To Say ”Do Something” Is Not Sufficient

Technology allows us to follow events around the world in real time. Front page photos show cities in the Middle East reduced to rubble. Nightly news programs project horrendous scenes of people dying while fleeing across the Mediterranean Sea in make-shift vessels. Reporters file stories tracing the desperate lives of those who have newly arrived in Europe only to find hostility if not rejection in what they thought would be relief from their war-torn countries.

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Can We Agree to Disagree?

Each game has its rules; each arena has its specificity. British politicians hoot and shout during debates in Parliament while Swiss elected officials calmly listen waiting their turn to intervene. Fistfights have broken out in the Ukrainian and Georgian national assemblies; American officials stand and applaud when they agree with the speaker. In Tbilisi, some representatives dismantled the table-top microphones from their desks to be used as weapons during a brawl; Genevans were shocked when a deputy flung water at another deputy during a parliament meeting. Soccer players yell and argue with the referees while American football players never contest calls. Basketball players talk to the referees, baseball players have been known to bump umpires in fits of anger.

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Expect the Unexpected, Known Unknowns and Change

It is the very nature of the unexpected that makes sports so exciting. At the recent downhill race in Kitzbühel, the overwhelming favorite, Aksel Lund Svindal - two-time overall World Cup champion, winner of the previous week’s downhill on the demanding Wengen course and winner of four downhill races this season - crashed out at the bottom of the course. At the recent Australian Open tennis tournament, an overwhelming favorite, Serena Williams, going for her 22nd Slam title and the dominant female player for the past 15 years, lost to a lower- ranked player who had never won a major tournament. True Svindal had missed almost the entire 2015 season due to injury; true Williams had lost to a relative unknown in the semi-finals of last year’s French Open, but still, the crash and loss were unexpected.

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Thoughts on Donald Trump by a Fellow New Yorker

Several years ago I attended a cocktail party on Park Avenue in New York. I was approached by a man puffing on a large cigar. He had an open shirt (highlighting his expensive gold necklace), and wore all the accoutrements that go with a certain type of wealthy New Yorker. His immediate question to me was: “Who are you?”

“I am a poor, intellectual school teacher,” I replied.

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Corruption in the Pristine World of Tennis?

The sports world, traditionally a refuge from the harsh realities of politics and business, continues to be sullied. After the crisis of corruption in the ruling football organization FIFA and the Russian state-sponsored athletic doping scandal, the pristine world of tennis has been rocked by allegations of match-fixing. The usually reliable BBC with BuzzFeed published an article asserting that the names of 16 players who have been ranked in the top 50 worldwide were sent to the Tennis Integrity Unit for investigation. “Gambling syndicates in Russia and Italy have made hundreds of thousands of pounds placing highly suspicious bets on scores of matches – including at Wimbledon and the French Open,” the article stated.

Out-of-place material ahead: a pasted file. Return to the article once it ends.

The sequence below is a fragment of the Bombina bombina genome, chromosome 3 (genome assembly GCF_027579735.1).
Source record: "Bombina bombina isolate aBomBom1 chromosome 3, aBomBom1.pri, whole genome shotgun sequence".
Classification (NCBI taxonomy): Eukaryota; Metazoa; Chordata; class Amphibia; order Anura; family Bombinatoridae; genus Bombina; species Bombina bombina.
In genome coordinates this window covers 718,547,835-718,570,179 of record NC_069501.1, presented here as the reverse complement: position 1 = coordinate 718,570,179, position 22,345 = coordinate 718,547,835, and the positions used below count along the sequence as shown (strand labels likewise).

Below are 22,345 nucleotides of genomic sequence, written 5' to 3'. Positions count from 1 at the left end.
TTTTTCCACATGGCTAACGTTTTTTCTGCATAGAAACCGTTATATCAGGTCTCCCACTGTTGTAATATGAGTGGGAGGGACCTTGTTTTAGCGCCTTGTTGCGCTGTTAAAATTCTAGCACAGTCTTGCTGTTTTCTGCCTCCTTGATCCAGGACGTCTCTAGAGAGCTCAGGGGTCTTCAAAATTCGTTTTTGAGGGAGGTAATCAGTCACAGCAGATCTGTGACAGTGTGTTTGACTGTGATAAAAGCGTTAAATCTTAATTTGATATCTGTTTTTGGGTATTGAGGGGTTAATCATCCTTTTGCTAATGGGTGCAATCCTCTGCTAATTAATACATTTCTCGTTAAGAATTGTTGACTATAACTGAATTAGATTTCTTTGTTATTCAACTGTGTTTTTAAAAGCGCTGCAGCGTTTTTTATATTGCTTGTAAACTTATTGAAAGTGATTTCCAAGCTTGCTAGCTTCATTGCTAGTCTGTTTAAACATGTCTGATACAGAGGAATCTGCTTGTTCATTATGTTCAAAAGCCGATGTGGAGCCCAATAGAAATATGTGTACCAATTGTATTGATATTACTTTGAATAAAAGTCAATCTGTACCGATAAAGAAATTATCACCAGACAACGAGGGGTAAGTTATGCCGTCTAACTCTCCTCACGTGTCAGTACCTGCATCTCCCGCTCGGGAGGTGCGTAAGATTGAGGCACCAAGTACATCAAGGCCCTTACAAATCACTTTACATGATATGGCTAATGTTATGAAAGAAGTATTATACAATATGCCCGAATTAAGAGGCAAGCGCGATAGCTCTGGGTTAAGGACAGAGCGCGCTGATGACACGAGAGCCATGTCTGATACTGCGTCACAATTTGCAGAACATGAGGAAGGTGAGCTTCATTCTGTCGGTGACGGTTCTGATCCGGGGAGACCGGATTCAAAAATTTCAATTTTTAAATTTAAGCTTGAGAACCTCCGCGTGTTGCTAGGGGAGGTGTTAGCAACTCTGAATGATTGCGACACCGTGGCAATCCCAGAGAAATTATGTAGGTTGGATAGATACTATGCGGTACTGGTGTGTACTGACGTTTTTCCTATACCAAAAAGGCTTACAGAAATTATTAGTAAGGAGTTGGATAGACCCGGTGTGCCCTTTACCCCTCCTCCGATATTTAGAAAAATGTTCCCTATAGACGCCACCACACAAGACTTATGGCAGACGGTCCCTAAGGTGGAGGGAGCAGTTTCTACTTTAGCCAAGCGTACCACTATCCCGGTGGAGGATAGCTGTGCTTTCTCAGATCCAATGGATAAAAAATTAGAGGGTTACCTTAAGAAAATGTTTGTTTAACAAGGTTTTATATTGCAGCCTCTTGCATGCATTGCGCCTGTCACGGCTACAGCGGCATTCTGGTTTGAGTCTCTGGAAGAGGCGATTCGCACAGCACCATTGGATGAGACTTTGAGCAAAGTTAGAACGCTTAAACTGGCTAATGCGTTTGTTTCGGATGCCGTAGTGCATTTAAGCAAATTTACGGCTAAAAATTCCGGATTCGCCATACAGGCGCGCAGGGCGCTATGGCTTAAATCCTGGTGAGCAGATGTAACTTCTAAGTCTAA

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New Year’s Eve, Changing Neighborhoods and Integration

One of my favorite cartoons shows two Native Americans standing on the shore near Plymouth Rock in Massachusetts watching the Pilgrims on the Mayflower sail into the harbor. One of the Indians turns to the other and snidely remarks: “Oh, oh. There goes the neighborhood.”

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Barack Obama’s Perception of the State of the State: Is the Glass Half Full or Half Empty?

The president of the United States is required by law to give an annual presentation to the Congress on the status of the country. President Obama carried out this duty for the last time this week with his formal State of the Union address. What makes the speech extraordinary is not its contents – the world will little remember what he said – but the divergence in perceptions about the country’s situation.

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Do Real Men Cry in Public?

President Barack Obama cried in public. The president of the United States of America, the man who has his finger on nuclear weapons, had “tears streaming down his face” before television cameras when he announced new executive actions to reduce gun sales in the U.S. As reported by the International New York Times: “Mr. Obama broke down as he spoke about the young children shot to death in 2012 at the Sandy Hook Elementary School in Connecticut.”